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It’s 10.10 – And Time for a $10.10 Minimum Wage

There’s not a lot of good news coming out of D.C. these days – the federal government is still shut down, and we’re only a week away from October 17, which is the date by which the national debt ceiling must be raised for the country to keep paying its bills and avoid a catastrophic default. To date, House Republican leaders have refused to hold a vote on legislation to end the shutdown and raise the debt ceiling without attaching unreasonable (and unrelated) conditions, like delaying, waiving or defunding parts of the health care law (a.k.a. “Obamacare”).

But local politics is often quite a different story than national politics, and recent weeks have brought some very positive developments in our region on a critical issue: the minimum wage. This week, a D.C. councilmember joined with a number of restaurants, breweries and other local businesses to call for raising the District’s minimum wage from its current level of $8.25 per hour to $10.25 per hour within two years – and several other minimum wage proposals have recently been introduced in D.C. Nearby in Maryland, councilmembers in Montgomery and Prince George’s counties have introduced bills to raise their local minimum wages from $7.25 to $11.50 per hour over three years, and Governor O’Malley and state legislators have also expressed support for a statewide minimum wage increase.  

The D.C. area is hardly an outlier here. Across the country in Seattle, Washington, the mayor just announced his support for a $15 minimum wage. Illinois Governor Pat Quinn has called for a $10 minimum wage – the same level that California governor Jerry Brown recently signed into law for his state. California was the fourth state to pass a minimum wage increase this year, following New York, Connecticut, and Rhode Island. Next month, New Jersey voters will get to decide whether their minimum wage will go up. And minimum wage campaigns are gearing up for 2014 in states ranging from Alaska to Massachusetts.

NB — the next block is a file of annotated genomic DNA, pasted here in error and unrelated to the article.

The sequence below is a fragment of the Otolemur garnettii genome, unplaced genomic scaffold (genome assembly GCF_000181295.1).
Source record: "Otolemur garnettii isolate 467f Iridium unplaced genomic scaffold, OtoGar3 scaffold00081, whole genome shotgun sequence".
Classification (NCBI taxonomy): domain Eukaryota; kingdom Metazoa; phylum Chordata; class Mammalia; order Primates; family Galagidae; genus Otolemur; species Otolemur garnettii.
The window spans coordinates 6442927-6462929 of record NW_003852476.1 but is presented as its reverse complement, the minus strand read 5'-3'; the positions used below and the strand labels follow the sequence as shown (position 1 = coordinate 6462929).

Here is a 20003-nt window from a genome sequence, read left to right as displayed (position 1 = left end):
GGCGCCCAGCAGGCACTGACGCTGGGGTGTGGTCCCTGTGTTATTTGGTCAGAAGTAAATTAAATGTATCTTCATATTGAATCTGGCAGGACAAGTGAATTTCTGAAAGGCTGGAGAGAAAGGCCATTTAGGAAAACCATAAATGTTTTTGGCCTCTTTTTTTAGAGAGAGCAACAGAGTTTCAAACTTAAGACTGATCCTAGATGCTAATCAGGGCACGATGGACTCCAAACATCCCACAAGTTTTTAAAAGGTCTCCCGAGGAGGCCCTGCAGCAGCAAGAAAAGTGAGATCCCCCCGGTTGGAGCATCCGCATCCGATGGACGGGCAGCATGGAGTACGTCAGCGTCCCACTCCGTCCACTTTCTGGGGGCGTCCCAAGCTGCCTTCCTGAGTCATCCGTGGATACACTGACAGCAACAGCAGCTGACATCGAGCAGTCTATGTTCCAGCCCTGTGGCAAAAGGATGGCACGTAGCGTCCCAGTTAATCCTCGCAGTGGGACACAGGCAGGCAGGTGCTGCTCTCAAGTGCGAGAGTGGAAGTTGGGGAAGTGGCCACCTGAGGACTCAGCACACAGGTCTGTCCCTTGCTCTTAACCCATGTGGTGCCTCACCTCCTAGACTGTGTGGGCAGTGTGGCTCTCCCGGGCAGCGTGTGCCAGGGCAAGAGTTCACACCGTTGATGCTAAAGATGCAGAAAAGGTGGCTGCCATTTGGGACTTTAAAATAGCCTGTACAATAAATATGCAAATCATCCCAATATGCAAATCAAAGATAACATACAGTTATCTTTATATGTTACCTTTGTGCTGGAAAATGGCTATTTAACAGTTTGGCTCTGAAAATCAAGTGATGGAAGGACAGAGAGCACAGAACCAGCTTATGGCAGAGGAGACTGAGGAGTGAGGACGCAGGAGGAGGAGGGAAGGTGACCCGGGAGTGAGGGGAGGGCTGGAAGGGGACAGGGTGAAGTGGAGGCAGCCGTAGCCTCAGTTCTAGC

But some state policymakers are less supportive of a higher minimum wage (e.g., Governor Martinez of New Mexico, who vetoed a minimum wage increase passed by the state legislature earlier this year). That’s why it’s so important to raise the federal minimum wage and ensure that workers across the country are paid more fairly. The Fair Minimum Wage Act, introduced earlier this year, would gradually raise the federal minimum wage from $7.25 per hour – a level that leaves a mom with two kids thousands of dollars below the poverty line – to $10.10 per hour. The bill would also raise the minimum cash wage for tipped workers from just $2.13 an hour to 70 percent of the minimum wage, and index both wages to keep up with inflation. These changes would especially benefit women, who are about two-thirds of both minimum wage workers and workers in tipped jobs. And the additional dollars in workers’ pockets would also boost our economy – a boost that is desperately needed in light of persistently high poverty and a sluggish recovery that is likely to be further slowed by the unnecessary fiscal crisis playing out in the Capitol.

Want to let Congress know that it’s time to move on from manufactured crises to legislation that can help women and their families get ahead – like the Fair Minimum Wage Act? Make your voice heard on Twitter! All day today, you can participate in a tweet-a-thon to show your support for a $10.10 federal minimum wage. Join me (@JulieVogtman) and @NWLC using the hashtags #RaisetheWage and #Timefor1010. This 10/10, it’s time for $10.10!

Comments

raising the minimum wage

I would love to see all the people that make the decision to raise the minimum wage live on the minimum wage like a million other people have to do. 7.25 an hr. you canrt even afford a food order on that these days. So ya the people that are against should have to live making only the minimum wage

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